After practicing solo in southeastern Wisconsin for 25 years, you are elected circuit court judge. You notify your clients and ask them to stop by your firm to pick up their files. You recommend they seek other counsel, but you don't name any of your local bar colleagues, who may appear before you in court.

    When you close your practice, you are unaware of any errors or omissions in your legal work; however, the Wisconsin statute of limitation for legal malpractice is six years from the date of discovery. For example, if you made an error drafting an offer to purchase real estate, the error may not be discovered until the next time the property changes hands.

    An assertion of malpractice in your private practice could be costly, both financially and politically.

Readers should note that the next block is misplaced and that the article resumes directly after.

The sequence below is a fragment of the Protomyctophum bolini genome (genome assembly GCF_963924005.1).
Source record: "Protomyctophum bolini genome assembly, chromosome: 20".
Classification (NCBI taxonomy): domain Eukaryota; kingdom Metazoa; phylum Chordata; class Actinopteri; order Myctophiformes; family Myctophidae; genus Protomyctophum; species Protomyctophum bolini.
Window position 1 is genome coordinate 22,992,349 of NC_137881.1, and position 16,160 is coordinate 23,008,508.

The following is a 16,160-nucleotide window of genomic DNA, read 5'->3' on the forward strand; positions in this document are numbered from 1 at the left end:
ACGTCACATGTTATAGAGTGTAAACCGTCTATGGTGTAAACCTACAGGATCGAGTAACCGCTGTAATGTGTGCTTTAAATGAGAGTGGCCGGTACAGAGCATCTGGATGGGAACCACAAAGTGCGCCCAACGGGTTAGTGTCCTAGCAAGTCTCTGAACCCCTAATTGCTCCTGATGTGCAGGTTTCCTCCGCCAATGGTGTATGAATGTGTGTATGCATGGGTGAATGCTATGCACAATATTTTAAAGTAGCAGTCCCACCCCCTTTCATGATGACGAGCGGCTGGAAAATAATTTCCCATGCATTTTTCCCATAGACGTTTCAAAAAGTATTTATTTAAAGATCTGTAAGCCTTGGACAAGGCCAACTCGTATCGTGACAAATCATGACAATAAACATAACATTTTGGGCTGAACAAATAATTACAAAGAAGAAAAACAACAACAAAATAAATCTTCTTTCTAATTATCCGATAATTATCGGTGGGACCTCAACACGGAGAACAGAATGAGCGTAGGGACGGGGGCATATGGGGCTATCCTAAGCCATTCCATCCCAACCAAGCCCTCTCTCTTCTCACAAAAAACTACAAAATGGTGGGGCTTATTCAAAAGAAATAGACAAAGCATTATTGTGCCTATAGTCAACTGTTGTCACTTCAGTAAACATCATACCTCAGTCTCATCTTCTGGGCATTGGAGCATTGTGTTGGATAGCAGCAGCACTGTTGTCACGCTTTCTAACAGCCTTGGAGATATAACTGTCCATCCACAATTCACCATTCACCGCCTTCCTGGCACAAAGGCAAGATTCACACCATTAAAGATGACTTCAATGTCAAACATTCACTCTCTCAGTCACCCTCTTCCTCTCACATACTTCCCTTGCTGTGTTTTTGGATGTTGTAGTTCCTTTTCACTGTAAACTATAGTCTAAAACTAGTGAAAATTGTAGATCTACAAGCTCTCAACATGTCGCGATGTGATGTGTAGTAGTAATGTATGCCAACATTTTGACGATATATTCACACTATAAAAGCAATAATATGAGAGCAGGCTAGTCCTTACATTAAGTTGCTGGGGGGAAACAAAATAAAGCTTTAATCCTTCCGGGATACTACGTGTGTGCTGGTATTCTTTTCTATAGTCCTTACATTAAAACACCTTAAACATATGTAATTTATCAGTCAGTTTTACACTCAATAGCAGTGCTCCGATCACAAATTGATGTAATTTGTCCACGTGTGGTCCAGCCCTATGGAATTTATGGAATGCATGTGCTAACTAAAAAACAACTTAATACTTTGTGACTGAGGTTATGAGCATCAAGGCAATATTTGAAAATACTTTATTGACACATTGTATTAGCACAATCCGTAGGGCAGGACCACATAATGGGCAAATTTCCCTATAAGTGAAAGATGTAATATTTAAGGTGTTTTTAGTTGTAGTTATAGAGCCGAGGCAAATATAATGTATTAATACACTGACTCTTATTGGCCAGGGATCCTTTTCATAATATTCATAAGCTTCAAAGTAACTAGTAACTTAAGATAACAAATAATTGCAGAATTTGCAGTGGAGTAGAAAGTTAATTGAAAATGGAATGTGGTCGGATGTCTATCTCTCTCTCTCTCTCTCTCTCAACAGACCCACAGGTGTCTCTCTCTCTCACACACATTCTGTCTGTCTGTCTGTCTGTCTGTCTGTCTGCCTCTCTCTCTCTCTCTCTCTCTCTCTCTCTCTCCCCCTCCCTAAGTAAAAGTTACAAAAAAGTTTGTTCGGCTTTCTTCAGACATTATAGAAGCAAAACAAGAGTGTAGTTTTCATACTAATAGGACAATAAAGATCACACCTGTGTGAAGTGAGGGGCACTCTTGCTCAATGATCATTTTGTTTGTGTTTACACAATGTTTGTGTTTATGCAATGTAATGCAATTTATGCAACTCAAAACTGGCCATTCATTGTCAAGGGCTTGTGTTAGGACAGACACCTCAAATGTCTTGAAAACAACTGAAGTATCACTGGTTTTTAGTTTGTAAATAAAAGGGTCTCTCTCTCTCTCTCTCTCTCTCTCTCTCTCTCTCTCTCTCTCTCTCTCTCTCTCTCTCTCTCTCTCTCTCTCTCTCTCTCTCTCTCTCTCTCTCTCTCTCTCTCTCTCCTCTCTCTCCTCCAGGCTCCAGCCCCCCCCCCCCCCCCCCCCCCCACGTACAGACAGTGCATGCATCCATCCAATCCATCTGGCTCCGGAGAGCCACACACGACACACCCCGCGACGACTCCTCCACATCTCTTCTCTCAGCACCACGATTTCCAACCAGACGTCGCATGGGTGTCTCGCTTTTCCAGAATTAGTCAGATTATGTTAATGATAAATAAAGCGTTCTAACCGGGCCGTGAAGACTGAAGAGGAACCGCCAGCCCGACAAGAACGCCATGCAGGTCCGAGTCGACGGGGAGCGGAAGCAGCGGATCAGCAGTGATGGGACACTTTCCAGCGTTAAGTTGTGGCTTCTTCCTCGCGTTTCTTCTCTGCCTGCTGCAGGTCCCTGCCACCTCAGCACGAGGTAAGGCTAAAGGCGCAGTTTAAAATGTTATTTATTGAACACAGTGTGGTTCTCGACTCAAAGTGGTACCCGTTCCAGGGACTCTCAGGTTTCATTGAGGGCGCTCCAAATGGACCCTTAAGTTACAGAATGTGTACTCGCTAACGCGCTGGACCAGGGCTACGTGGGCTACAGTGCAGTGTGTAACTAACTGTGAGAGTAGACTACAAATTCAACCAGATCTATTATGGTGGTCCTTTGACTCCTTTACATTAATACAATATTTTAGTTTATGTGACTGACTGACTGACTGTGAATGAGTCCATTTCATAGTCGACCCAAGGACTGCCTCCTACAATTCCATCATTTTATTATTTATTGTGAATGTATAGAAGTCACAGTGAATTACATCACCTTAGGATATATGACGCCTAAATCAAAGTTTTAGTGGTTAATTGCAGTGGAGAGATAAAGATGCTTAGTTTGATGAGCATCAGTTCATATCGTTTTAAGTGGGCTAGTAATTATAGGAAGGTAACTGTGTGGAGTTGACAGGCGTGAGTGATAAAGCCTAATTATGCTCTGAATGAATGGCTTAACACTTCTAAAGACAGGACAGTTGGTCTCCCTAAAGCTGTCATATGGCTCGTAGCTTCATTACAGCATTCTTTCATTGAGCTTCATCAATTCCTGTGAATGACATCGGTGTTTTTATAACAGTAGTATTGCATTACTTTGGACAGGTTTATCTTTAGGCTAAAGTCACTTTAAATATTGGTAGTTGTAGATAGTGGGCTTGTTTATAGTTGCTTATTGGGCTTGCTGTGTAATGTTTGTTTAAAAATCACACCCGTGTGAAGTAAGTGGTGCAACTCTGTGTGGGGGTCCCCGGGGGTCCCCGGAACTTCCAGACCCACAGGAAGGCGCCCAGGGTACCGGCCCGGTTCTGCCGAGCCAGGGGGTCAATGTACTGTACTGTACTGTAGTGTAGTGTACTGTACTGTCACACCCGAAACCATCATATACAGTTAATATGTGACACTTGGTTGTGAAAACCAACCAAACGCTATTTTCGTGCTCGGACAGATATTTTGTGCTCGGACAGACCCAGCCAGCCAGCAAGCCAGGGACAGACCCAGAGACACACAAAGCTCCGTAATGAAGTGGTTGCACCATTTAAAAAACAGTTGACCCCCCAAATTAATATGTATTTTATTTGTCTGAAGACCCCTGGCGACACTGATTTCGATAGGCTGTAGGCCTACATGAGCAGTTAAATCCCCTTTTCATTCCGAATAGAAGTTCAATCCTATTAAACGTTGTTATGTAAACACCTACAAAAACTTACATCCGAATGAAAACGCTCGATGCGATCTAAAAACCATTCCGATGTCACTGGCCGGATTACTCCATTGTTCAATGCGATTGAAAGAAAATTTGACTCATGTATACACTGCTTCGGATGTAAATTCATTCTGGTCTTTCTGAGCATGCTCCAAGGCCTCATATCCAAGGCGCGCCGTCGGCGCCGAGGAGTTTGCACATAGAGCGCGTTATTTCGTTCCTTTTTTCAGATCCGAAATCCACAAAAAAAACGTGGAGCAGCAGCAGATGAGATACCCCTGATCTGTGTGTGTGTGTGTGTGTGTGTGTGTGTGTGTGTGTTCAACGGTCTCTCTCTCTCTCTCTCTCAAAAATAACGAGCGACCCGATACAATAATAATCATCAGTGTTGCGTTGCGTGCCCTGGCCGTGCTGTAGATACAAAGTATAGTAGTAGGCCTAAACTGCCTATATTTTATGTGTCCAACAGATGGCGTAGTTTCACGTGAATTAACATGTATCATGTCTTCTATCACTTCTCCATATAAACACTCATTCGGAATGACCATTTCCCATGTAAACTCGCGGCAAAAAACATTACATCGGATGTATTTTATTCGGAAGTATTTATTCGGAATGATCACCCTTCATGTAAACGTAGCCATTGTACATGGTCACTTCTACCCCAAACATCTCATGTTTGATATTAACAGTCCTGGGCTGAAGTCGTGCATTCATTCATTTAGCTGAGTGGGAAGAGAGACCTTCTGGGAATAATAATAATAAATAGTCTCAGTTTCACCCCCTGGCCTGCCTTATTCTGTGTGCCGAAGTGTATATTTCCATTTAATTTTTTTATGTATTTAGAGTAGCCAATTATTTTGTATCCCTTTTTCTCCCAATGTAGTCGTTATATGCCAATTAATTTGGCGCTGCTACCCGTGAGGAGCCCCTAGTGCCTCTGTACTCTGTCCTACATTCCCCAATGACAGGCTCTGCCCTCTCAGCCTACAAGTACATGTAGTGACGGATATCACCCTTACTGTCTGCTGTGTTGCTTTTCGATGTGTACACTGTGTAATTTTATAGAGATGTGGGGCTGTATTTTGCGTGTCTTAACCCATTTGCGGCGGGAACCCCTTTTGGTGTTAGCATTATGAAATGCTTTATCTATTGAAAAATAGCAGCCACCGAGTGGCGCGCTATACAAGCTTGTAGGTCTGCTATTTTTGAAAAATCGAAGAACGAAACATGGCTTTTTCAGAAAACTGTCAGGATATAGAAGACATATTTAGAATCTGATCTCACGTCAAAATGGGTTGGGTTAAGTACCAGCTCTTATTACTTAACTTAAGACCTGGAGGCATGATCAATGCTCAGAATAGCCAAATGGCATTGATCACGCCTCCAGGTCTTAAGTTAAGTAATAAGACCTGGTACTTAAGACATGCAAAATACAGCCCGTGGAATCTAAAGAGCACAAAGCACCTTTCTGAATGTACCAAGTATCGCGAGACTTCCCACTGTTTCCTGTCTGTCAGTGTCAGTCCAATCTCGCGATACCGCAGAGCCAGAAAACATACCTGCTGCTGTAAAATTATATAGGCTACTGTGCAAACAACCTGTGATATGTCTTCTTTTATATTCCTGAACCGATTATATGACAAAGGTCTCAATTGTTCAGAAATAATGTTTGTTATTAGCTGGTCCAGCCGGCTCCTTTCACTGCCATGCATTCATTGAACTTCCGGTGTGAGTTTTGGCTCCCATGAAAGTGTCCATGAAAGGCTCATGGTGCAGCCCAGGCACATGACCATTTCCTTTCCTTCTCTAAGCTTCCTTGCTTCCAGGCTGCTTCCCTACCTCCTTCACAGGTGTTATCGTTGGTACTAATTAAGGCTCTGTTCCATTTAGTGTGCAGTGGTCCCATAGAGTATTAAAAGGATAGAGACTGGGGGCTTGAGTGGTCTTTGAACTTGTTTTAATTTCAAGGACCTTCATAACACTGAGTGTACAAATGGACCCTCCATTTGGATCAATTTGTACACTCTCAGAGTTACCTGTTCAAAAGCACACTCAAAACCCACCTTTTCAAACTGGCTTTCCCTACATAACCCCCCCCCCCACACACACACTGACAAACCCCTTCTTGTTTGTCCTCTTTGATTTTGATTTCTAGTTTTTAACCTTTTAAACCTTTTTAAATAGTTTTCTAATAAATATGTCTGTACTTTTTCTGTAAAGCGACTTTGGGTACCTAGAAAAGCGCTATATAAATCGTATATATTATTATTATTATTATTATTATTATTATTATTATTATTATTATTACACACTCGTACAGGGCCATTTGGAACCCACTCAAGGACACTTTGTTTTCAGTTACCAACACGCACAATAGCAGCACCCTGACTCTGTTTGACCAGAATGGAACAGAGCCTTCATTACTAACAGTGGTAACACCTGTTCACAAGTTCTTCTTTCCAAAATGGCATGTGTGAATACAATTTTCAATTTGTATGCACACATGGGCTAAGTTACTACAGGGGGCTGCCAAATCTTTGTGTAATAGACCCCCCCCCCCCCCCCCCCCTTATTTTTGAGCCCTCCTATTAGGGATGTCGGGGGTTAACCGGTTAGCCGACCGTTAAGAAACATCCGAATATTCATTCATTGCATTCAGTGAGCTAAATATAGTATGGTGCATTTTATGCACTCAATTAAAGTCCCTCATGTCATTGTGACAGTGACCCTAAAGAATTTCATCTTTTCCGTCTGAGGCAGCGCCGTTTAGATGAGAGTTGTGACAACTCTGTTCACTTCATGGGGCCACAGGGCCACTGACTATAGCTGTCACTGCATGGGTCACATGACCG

What should you do?

    Before you take the bench, call your professional liability insurance carrier to discuss availability of an extended reporting period endorsement, more commonly known as a "tail" endorsement. Bear in mind that the tail endorsement simply extends the time you have to report a malpractice claim under your current policy; the limits of liability remain the same.

    For the greatest peace of mind, request an unlimited tail (rather than a specified time period, such as one year or five years). Be prepared to make an investment; the premium for unlimited tail endorsements typically costs two to two-and-a-half times your last annual premium.